Annual Indian a) cumulative installed utility-scale PV and wind capacity and b) weighted average utility-scale tariffs at auction. Data courtesy of Bridge to India.
India's power generation mix by a) annual cumulative capacity b) generation in 2019. PV capacity is in DC. Data courtesy of BNEF

All eyes are watching India navigate its energy transition. Sector financing must scale rapidly to meet this target. Mobilizing needed capital will be difficult given the complex renewable energy (RE) sector investment risks.

The financial distress of India's DisComs is emphasized in the paper along with its troubling impact on RE investments. Subsequently, nine strategic sector investment risks and corresponding mitigation strategies are discussed: project development risk, offtaker risk, stranded asset risk, volume risk, curtailment, regulatory risk, inflation, exchange rate risk, and tail risk.

The paper details offtaker risk, the most significant risk. Risks derive from politicization of the power sector, poor legal contract enforceability, a competitive market environment of rapidly falling RE tariffs, and inflexible power procurement models. These have led to a status quo where project execution is difficult, and DisComs have neither the ability nor incentive to make timely payments, honour contracts, and facilitate private distributed RE projects.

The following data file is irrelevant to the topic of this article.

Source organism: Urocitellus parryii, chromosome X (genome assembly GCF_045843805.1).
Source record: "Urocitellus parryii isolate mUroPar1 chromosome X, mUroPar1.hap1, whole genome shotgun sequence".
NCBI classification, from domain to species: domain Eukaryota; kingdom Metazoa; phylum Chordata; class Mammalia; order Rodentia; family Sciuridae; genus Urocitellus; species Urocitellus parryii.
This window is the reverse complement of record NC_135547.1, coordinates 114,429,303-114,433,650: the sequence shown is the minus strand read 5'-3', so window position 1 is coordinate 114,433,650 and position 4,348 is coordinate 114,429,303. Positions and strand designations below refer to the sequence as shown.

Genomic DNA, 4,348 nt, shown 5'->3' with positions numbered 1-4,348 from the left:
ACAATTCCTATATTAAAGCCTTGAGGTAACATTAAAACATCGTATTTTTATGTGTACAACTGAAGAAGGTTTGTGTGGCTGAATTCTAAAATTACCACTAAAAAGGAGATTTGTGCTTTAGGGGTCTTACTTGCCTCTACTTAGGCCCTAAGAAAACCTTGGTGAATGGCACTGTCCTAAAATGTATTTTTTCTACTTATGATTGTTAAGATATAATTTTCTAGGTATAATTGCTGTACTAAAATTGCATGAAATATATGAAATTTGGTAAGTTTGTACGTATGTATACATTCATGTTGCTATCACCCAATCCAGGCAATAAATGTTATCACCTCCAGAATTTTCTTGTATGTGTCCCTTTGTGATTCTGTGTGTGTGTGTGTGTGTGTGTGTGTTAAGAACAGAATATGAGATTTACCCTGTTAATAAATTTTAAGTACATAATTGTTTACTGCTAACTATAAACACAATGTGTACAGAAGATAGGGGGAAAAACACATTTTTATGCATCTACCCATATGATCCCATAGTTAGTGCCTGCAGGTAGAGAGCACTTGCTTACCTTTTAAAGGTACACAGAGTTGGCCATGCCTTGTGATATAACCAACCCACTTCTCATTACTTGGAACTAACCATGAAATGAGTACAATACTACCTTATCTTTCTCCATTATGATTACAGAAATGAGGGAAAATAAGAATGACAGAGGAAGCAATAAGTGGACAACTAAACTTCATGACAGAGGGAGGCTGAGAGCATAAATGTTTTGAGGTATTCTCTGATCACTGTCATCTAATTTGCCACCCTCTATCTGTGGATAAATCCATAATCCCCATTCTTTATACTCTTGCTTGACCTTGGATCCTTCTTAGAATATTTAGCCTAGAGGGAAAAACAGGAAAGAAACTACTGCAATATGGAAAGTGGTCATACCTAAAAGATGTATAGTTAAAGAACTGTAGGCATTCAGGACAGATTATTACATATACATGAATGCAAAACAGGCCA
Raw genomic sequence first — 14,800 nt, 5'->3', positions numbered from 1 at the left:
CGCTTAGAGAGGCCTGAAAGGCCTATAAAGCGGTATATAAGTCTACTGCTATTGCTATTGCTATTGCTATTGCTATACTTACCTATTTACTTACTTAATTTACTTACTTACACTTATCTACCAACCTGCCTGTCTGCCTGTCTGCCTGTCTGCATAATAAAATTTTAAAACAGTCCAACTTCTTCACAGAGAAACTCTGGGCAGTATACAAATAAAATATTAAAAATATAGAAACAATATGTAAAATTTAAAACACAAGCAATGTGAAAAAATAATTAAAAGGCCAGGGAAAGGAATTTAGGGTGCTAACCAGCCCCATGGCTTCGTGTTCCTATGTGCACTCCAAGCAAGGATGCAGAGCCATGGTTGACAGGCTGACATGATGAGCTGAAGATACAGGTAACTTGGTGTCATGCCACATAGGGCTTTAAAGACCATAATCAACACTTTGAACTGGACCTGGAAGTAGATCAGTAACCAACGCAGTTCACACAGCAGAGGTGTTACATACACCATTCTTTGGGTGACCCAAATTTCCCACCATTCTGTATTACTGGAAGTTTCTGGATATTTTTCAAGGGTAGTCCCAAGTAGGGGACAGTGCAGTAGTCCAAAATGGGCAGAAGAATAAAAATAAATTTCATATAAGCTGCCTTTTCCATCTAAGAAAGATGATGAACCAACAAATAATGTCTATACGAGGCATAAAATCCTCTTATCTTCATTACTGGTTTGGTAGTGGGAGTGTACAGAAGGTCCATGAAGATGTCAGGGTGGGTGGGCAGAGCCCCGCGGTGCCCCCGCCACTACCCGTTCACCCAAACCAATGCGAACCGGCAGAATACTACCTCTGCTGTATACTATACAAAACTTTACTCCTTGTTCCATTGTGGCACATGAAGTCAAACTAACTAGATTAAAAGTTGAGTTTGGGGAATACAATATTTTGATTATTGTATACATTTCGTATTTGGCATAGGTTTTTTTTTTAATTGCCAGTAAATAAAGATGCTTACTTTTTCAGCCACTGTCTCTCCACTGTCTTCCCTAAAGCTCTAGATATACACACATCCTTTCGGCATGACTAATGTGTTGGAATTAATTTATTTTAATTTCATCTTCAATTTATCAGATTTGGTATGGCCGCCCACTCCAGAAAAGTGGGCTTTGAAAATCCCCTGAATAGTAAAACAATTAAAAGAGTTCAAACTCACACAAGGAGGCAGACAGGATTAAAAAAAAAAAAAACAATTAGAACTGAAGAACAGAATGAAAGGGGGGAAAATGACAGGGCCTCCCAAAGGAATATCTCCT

Timeline of strategic investment risks over an RE project's life.

Prior efforts to reform DisComs–including three bailouts in the last eight years–have failed to make lasting improvements because the centre has limited constitutional ability to unilaterally reform the power sector. It instead can only rely upon its soft power to incentivize or coax states to reform.

Central offtakers now dominate utility-scale auction capacity as intermediaries to insulate IPPs from directly contracting with risky DisComs Presently billions of dollars have been invested in this large market for 7–9% USD returns and growth opportunities.

Current investors, however, are neither investing at the levels nor the rate required to meet India's 450 GW target. The ultimate resolution to offtaker/stranded asset risks would be a combination of major policy reform and adoption of more flexible power procurement models. How, if, and when these transpire remains uncertain.

The trajectory of new RE project tariffs (i.e., continuing fast declines) will shape future PPA signing delay/renegotiation and stranded asset risks. Tariffs will be determined by PV module costs and financing costs.

Present drivers for higher module costs are inflationary pressures, supply-chain bottlenecks, silver price increases, module made-in-India auction requirements, and announced 40% import duty. Competing drivers for lower module cost are PERC technology improvements and manufacturing scale-up, and fierce manufacturer competition. Financing costs will be determined by evolving international/domestic interest rates, plus the sector risk premium.

The full paper can be accessed here